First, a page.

Description/subject: This Background Paper is an integral part of the Diagnostic Assessment. It involves an assessment of the Myanmar rice value chain within the context of the Myanmar rice industry. Special focus is paid to its structure and performance, dynamics, and future prospects. Also included is a consideration of its weaknesses and constraints that had influenced the development of the industry as well as an evaluation of the prospect of improving the value chain and consequently the industry and suggesting crucial steps that should be taken for the short game and the long game. Basically, the report integrates the findings from intensive literature review and desk research coupled with observations and interviews conducted during field visits in October and November 2012 and supplemented by persona communication with key players in the public and private sectors as well as civil society at various levels of the rice value chain.
Author/creator: Larry C.Y. Wong and Eh Mywe Aye Wai
Language: English
Source/publisher: Myanmar Development Resource Institute - Centre for Economic and Social Development (MDRI-CESD)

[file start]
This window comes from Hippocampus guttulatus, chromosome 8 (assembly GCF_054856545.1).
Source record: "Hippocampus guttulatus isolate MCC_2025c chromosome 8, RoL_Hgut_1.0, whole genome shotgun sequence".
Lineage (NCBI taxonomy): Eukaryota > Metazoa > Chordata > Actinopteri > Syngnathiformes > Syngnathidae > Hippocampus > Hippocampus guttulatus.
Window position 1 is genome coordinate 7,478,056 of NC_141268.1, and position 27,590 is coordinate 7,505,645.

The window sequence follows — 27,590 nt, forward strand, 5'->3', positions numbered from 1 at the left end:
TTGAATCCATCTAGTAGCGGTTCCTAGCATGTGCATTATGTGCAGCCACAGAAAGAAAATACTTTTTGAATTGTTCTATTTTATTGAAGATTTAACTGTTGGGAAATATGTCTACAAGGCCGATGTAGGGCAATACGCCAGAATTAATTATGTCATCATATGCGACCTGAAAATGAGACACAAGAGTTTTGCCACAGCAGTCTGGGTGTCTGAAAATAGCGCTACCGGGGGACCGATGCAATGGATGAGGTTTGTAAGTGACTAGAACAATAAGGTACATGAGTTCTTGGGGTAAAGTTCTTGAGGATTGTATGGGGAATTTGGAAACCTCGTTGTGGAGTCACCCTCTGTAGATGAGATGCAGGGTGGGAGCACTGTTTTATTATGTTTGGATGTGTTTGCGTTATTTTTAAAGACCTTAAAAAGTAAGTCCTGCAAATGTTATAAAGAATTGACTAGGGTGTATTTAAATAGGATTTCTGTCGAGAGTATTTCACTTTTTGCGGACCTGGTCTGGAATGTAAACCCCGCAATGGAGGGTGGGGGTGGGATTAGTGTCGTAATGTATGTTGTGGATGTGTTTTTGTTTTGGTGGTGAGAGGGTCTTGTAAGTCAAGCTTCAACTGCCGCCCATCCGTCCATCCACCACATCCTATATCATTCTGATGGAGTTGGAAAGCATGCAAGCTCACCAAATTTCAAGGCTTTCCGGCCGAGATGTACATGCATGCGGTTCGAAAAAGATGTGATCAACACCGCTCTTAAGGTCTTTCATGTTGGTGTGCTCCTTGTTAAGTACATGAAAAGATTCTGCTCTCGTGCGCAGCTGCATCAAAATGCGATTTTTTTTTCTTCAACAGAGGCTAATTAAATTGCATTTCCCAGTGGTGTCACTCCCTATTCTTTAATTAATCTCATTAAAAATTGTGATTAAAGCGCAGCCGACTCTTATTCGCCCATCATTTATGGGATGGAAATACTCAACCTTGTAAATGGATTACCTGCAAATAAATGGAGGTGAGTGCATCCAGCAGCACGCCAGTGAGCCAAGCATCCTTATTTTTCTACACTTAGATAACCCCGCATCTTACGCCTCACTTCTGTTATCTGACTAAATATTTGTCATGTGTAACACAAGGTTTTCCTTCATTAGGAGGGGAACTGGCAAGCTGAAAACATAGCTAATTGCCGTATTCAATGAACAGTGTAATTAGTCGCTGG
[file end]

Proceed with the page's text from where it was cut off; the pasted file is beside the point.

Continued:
Format/size: pdf (1.7MB)
Date of entry/update: 11 April 2016


Title: Rice Productivity Improvement in Myanmar
Date of publication: March 2013
Description/subject: "... Rice productivity in Myanmar has stagnated in comparison with other rice producers in the region. Once the world’s largest rice exporter, Myanmar is now a relatively minor player exporting an average 631,000 MT annually over th past 4 years. However, the nation’s export potential remains high because of abundant land and water resources, recent indications of progressive policy reforms, increased agricultural investment, and constructive international engagement. Growing global demand for rice, increasing public and private investment in infrastructure, and the potential for significant yield increases, all point to a strong return on investments to improve rice productivity in the country..."
Author/creator: Glenn Denning, Kye Baroang, Tun Min Sandar and other MDRI and MSU colleagues
Language: English
Source/publisher: Myanmar Development Resource Institute - Centre for Economic and Social Development (MDRI-CESD)
Format/size: pdf (711K)
Date of entry/update: 11 April 2016


Title: 2012 Global Hunger Index
Date of publication: November 2012